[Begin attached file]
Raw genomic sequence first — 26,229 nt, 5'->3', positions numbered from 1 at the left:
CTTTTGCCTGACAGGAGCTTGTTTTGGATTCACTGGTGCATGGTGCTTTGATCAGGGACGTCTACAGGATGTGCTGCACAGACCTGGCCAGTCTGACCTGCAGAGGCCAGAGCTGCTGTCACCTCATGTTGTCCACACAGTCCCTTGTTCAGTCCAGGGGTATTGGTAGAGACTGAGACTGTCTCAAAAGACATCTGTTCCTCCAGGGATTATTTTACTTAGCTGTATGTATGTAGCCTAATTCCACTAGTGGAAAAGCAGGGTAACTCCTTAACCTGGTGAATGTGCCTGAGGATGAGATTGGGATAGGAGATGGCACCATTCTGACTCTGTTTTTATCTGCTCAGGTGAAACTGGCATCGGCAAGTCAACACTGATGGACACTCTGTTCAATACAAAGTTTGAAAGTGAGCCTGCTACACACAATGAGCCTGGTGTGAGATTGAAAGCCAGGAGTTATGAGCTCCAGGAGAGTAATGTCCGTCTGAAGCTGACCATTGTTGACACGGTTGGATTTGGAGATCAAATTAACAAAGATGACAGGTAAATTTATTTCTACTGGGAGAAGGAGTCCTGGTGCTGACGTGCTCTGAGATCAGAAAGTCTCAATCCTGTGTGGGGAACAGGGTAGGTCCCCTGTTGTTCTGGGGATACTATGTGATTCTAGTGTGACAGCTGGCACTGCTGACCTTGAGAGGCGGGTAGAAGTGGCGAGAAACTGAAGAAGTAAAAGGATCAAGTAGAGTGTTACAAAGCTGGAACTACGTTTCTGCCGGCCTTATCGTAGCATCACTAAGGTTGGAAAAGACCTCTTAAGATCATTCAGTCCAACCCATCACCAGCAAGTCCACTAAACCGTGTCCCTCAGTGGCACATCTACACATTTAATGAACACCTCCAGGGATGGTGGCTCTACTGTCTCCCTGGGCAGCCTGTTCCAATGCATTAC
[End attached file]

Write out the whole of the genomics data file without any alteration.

Raw genomic sequence first — 26,229 nt, 5'->3', positions numbered from 1 at the left:
CTTTTGCCTGACAGGAGCTTGTTTTGGATTCACTGGTGCATGGTGCTTTGATCAGGGACGTCTACAGGATGTGCTGCACAGACCTGGCCAGTCTGACCTGCAGAGGCCAGAGCTGCTGTCACCTCATGTTGTCCACACAGTCCCTTGTTCAGTCCAGGGGTATTGGTAGAGACTGAGACTGTCTCAAAAGACATCTGTTCCTCCAGGGATTATTTTACTTAGCTGTATGTATGTAGCCTAATTCCACTAGTGGAAAAGCAGGGTAACTCCTTAACCTGGTGAATGTGCCTGAGGATGAGATTGGGATAGGAGATGGCACCATTCTGACTCTGTTTTTATCTGCTCAGGTGAAACTGGCATCGGCAAGTCAACACTGATGGACACTCTGTTCAATACAAAGTTTGAAAGTGAGCCTGCTACACACAATGAGCCTGGTGTGAGATTGAAAGCCAGGAGTTATGAGCTCCAGGAGAGTAATGTCCGTCTGAAGCTGACCATTGTTGACACGGTTGGATTTGGAGATCAAATTAACAAAGATGACAGGTAAATTTATTTCTACTGGGAGAAGGAGTCCTGGTGCTGACGTGCTCTGAGATCAGAAAGTCTCAATCCTGTGTGGGGAACAGGGTAGGTCCCCTGTTGTTCTGGGGATACTATGTGATTCTAGTGTGACAGCTGGCACTGCTGACCTTGAGAGGCGGGTAGAAGTGGCGAGAAACTGAAGAAGTAAAAGGATCAAGTAGAGTGTTACAAAGCTGGAACTACGTTTCTGCCGGCCTTATCGTAGCATCACTAAGGTTGGAAAAGACCTCTTAAGATCATTCAGTCCAACCCATCACCAGCAAGTCCACTAAACCGTGTCCCTCAGTGGCACATCTACACATTTAATGAACACCTCCAGGGATGGTGGCTCTACTGTCTCCCTGGGCAGCCTGTTCCAATGCATTAC